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The First Omen

Star-studded, elegant prequel of 1976 classic pays tribute to several horror movies, but not without some clumsy twists and turns - in cinemas on Friday, April 5th

We all have to grapple with a broad selection of inner demons. In this prequel of horror classic The Omen (Richard Donner, 1976), our protagonist Margaret (in a very energetic performance by Nell Tiger Free) is hellbent on helping fellow novice Carlita (Nicole Sorace) to purge the literal Antichrist, which is allegedly residing inside her. Margaret is convinced that the hapless young woman has been impregnated by the devil, and is expecting a half-human, half-demon child that will grow up to become the young Damian (of the original movie) and take over the world.

A cryptic death scene featuring Charles Dance in the film opening, devilish iconography and foreboding music make it abundant clear from the outset that this is a traditional horror movie unabashed of the all-familiar tropes. You wouldn’t expect otherwise from a story that precedes the horrifying demonic child world domination tale exquisitely told by Donner nearly half a century ago. This is a deserving prequel that remains mostly loyal to the aesthetics of the original, even if sometimes it overdoes the orgiastic CGI.

The action takes place in Rome during the year of 1971. The impeccable mise-en-scene, the computer antics and the vaguely washed-out colour palette give the impression that the film was indeed made five decades ago. Margaret arrives in an orphanage, presumably coming from the United States (given her accent, even if the film fails to provide any information about her origins). She is welcomed by the woman in charge, a menacing nun called Sister Silva (played by a wrinkly Sonia Braga, an often overlooked Brazilian super actress; pictured below), who works under the purview of the equally foreboding Cardinal Lawrence (Bill Nighy). The environment is tense. The sisters torture the non-conforming girls physically and psychologically, with the existence of a “bad room” being of particular concern to our protagonist.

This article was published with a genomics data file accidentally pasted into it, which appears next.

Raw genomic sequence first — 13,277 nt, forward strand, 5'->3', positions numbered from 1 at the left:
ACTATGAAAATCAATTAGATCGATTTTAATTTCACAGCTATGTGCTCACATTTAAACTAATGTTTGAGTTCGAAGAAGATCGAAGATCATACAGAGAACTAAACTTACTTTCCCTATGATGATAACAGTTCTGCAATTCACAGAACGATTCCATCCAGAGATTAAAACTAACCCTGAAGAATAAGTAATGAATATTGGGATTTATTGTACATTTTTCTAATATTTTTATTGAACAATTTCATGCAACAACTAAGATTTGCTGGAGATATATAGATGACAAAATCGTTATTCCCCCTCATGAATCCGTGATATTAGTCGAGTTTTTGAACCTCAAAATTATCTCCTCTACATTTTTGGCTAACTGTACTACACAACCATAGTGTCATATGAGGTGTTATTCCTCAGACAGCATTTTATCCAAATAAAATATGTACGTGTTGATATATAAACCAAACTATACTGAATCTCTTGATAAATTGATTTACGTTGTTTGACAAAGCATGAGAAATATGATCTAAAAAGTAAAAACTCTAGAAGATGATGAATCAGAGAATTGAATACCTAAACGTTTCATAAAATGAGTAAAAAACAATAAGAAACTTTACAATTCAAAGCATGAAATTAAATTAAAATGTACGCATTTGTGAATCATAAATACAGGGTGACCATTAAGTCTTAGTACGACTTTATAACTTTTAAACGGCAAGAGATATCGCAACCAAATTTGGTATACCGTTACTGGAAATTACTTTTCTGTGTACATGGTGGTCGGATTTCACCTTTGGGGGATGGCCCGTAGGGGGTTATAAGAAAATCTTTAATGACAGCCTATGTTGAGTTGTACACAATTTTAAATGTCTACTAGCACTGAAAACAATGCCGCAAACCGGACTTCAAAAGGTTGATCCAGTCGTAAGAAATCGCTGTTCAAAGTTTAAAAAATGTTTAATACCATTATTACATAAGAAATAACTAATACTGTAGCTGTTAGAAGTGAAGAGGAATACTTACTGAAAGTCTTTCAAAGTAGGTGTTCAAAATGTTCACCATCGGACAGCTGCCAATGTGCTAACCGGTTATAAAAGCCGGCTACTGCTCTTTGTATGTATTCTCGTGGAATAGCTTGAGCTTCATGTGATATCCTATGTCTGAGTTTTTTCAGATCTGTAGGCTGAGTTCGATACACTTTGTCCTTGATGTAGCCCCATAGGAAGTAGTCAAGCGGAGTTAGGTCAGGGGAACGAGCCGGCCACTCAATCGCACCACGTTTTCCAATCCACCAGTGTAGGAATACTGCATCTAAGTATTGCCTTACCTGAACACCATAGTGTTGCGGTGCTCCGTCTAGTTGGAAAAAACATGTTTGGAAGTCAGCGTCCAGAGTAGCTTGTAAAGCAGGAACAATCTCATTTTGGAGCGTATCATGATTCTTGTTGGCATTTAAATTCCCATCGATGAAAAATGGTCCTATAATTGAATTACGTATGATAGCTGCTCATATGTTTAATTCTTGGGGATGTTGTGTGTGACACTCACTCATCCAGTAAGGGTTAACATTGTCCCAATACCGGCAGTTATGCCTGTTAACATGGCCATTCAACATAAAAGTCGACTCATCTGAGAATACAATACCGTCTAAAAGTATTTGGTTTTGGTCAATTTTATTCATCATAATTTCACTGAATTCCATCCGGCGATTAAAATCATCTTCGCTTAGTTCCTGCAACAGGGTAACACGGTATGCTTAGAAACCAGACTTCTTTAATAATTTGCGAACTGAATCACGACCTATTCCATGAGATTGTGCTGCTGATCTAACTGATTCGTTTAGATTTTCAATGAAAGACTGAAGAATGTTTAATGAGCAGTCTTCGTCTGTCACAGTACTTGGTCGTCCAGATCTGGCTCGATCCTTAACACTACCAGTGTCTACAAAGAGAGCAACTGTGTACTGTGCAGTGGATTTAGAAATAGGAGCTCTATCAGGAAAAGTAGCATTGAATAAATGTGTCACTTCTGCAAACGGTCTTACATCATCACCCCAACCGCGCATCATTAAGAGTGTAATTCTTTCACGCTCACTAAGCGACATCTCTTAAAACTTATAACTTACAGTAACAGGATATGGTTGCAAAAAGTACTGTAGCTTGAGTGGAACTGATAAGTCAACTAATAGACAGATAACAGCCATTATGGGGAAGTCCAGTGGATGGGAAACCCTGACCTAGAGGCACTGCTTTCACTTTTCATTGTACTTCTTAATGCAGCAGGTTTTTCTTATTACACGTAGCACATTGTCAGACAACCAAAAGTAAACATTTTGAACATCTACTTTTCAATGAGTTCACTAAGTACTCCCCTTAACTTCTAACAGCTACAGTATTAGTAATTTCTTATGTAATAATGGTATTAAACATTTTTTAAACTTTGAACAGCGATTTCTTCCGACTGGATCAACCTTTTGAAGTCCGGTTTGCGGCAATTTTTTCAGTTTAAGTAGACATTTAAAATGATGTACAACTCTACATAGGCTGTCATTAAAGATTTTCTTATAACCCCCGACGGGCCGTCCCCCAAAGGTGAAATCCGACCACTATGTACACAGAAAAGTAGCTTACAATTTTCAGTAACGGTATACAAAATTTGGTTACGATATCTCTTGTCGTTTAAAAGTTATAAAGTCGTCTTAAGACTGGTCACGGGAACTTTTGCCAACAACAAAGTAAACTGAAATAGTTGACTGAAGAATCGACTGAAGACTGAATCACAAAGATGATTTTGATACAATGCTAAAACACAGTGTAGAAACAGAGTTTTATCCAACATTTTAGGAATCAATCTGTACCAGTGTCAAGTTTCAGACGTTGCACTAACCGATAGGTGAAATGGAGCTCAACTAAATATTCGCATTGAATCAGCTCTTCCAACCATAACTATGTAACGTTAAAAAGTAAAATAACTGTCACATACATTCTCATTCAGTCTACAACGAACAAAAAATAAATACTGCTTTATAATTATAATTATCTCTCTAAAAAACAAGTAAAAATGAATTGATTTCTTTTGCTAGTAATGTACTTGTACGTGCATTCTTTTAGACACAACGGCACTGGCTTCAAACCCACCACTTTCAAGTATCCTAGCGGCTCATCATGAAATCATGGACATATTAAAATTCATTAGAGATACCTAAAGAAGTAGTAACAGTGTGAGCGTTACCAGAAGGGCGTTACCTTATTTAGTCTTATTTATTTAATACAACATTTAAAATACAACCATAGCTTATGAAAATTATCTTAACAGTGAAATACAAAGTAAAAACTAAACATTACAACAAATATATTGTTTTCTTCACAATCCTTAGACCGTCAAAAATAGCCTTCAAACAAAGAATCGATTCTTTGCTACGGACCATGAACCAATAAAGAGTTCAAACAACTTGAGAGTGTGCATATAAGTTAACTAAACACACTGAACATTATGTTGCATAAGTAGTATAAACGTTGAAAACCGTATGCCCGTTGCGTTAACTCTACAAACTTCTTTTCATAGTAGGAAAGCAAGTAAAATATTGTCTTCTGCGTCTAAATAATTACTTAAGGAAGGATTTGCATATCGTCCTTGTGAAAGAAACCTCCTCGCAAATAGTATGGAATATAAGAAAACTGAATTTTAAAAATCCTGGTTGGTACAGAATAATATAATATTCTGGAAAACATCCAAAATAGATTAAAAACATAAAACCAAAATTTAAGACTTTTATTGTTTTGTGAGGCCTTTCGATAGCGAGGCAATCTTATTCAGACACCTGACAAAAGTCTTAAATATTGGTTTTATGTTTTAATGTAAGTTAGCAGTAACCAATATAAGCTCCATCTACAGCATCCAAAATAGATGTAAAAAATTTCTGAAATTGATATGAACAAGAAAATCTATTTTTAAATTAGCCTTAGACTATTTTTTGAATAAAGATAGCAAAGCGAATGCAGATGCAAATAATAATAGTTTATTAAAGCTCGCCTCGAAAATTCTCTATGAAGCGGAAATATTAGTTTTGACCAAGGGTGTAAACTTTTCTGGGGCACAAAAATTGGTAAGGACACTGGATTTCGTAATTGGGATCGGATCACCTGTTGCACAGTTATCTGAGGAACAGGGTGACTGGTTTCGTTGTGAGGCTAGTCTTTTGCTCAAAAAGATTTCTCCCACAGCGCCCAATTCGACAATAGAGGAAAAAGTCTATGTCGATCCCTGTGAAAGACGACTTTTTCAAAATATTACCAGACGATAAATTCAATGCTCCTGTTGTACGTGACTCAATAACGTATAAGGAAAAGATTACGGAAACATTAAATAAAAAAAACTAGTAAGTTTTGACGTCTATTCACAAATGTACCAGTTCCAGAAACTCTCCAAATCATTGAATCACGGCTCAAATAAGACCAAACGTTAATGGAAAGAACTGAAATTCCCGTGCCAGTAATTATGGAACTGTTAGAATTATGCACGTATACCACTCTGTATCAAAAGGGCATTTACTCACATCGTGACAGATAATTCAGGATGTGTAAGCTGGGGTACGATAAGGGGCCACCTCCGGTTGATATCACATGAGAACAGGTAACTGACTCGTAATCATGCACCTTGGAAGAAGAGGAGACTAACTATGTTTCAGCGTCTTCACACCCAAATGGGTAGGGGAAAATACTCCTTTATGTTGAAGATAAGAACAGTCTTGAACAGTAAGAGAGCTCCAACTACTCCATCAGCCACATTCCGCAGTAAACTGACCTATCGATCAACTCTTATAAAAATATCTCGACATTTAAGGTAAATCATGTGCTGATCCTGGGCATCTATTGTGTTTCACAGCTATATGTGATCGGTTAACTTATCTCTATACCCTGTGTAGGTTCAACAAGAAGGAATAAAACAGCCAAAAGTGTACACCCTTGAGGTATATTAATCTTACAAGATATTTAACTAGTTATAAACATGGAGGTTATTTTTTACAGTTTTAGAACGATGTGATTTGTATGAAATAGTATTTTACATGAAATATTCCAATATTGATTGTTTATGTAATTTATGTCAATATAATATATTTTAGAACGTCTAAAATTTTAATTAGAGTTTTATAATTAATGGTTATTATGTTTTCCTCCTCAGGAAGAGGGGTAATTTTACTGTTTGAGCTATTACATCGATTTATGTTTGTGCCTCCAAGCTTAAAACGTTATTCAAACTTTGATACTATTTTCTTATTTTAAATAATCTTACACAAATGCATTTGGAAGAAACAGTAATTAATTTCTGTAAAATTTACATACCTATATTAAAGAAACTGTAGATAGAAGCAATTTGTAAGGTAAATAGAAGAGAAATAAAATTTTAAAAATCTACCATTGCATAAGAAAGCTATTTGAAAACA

These developments take place against a backdrop of social unrest, three years after the 1968 Revolts that shook Italy, France and much of Europe. Students were still up in arms on the streets of the Italian capital. Cardinal Lawrence and Sister Silva want to Antichrist to reserve this political phenomenon and bring people back to church (the contradiction of using “evil” in order to restore “good” is briefly acknowledged).

The First Omen boasts countless twists and turns as Margaret seeks to fit in, while also caring for poor little Carlota, and ensuring that her actions do not raise any suspicions amongst her formidable superiors. A mysterious priest called Father Brennan (Ralph Ineson), who Margaret shunned at first, helps her to put the puzzles pieces together. Creepy deaths take place, presumably because the Antichrist is around (inside Carlita’s womb). The first one is a repeat of the very first suicide in the 1976 classic, with an extra inflammatory flavour. The number of the beast (“666”) MacGuffin and demonic creatures of various sorts are also an integral part of the story, as in the rest of the franchise (in total, there are six films: the original, three sequels, one remake and now the prequel). In addition, first-time director Arkasha Stevenson seems to pay respects to at least two horror classics: one of the final scenes, after Margaret survives a car crash, mirrors Isabelle Adjani’s iconic subway performance in Andrzej Żuławski’s Possession (1981), while a hallucinatory rape scene has Rosemary’s Baby (Roman Polanski, 1968) written all over it. These tributes are subtle and stylish.

With a duration of 120 minutes, The First Omen is mostly enjoyable to watch, with a few redundant elements hampering the narrative. Margaret befriends the rebellious Luz (Maria Caballero), and the two go out partying, in a subplot that never comes full circle. The movie boasts just too many red herrings. The surprise ending is too ambitious, and also a little awkward. In the final scenes, CGI is favoured at the expense of the performances. This is a satisfactory debut that would have benefitted from a little paring down. Less towering infernos and more facial expressions from hell. Less epic twists and more subtle turns. After all, the devil is in the detail.

The First Omen is in cinemas on Friday, April 5th.


By Victor Fraga - 09-04-2024

Victor Fraga is a Brazilian born and London-based journalist and filmmaker with more than 20 years of involvement in the cinema industry and beyond. He is an LGBT writer, and describes himself as a di...

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